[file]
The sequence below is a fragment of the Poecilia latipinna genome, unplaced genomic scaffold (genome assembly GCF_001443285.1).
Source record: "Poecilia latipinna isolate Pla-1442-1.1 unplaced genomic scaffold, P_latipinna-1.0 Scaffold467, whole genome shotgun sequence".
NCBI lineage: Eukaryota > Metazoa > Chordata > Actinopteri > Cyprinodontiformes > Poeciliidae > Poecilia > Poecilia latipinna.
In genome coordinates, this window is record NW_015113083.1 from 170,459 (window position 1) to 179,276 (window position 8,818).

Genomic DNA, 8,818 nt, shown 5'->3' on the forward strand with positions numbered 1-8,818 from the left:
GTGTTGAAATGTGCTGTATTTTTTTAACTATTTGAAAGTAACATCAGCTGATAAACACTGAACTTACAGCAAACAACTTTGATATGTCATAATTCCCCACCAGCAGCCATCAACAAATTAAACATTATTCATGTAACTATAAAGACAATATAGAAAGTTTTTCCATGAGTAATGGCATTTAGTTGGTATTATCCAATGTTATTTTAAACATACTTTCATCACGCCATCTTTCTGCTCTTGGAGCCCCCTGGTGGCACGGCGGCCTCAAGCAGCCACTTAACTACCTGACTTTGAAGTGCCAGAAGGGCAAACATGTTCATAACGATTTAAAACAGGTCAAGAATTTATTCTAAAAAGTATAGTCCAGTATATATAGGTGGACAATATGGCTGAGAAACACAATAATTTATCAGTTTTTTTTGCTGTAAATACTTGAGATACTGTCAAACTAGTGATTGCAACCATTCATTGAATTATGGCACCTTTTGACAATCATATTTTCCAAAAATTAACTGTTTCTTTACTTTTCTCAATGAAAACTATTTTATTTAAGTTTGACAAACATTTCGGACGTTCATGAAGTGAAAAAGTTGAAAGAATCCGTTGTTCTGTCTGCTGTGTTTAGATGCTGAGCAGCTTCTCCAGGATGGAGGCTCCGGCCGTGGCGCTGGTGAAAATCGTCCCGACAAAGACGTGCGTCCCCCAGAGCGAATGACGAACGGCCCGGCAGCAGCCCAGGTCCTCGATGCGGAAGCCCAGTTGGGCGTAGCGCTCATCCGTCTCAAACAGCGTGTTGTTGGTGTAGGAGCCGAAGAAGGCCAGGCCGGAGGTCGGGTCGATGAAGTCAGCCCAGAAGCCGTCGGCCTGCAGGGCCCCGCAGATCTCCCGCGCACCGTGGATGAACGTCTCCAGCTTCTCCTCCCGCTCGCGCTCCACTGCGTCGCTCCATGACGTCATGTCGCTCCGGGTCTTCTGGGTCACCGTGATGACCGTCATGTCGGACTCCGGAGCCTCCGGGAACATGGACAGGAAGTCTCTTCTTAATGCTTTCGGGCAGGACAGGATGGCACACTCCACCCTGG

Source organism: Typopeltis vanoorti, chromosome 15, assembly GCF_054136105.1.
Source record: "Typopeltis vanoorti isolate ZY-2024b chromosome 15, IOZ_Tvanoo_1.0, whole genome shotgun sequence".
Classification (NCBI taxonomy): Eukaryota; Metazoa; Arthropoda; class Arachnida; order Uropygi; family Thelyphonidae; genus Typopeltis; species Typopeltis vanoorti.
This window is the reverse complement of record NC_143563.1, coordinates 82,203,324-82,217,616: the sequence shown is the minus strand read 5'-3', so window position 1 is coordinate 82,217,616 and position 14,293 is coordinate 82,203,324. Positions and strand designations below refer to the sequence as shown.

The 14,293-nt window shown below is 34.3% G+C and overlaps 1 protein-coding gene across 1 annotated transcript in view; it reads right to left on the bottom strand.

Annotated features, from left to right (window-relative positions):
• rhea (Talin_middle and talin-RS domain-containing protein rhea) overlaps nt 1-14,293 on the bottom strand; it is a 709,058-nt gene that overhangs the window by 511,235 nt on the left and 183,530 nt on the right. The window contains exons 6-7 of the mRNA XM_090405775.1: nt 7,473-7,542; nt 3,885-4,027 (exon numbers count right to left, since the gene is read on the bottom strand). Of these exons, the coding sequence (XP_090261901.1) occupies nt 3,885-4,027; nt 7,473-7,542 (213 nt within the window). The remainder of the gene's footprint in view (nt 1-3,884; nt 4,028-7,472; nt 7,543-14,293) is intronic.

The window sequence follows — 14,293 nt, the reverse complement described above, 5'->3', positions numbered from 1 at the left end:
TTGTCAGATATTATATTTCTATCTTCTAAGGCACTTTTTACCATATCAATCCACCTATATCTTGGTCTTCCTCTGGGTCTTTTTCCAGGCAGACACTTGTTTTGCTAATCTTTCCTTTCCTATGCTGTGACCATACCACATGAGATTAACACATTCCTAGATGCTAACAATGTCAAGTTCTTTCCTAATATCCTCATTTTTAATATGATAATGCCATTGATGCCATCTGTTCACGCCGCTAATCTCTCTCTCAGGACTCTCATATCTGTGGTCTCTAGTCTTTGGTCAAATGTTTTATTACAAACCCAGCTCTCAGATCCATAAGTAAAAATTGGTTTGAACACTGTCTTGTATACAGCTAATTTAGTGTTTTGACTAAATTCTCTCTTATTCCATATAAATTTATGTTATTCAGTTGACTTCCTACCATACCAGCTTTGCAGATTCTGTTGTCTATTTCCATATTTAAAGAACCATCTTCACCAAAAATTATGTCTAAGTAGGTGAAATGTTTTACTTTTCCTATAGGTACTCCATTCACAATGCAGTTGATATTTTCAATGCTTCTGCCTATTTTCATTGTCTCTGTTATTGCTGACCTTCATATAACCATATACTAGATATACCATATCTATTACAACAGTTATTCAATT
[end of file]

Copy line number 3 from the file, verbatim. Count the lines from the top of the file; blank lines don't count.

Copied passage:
NCBI lineage: Eukaryota > Metazoa > Chordata > Actinopteri > Cyprinodontiformes > Poeciliidae > Poecilia > Poecilia latipinna.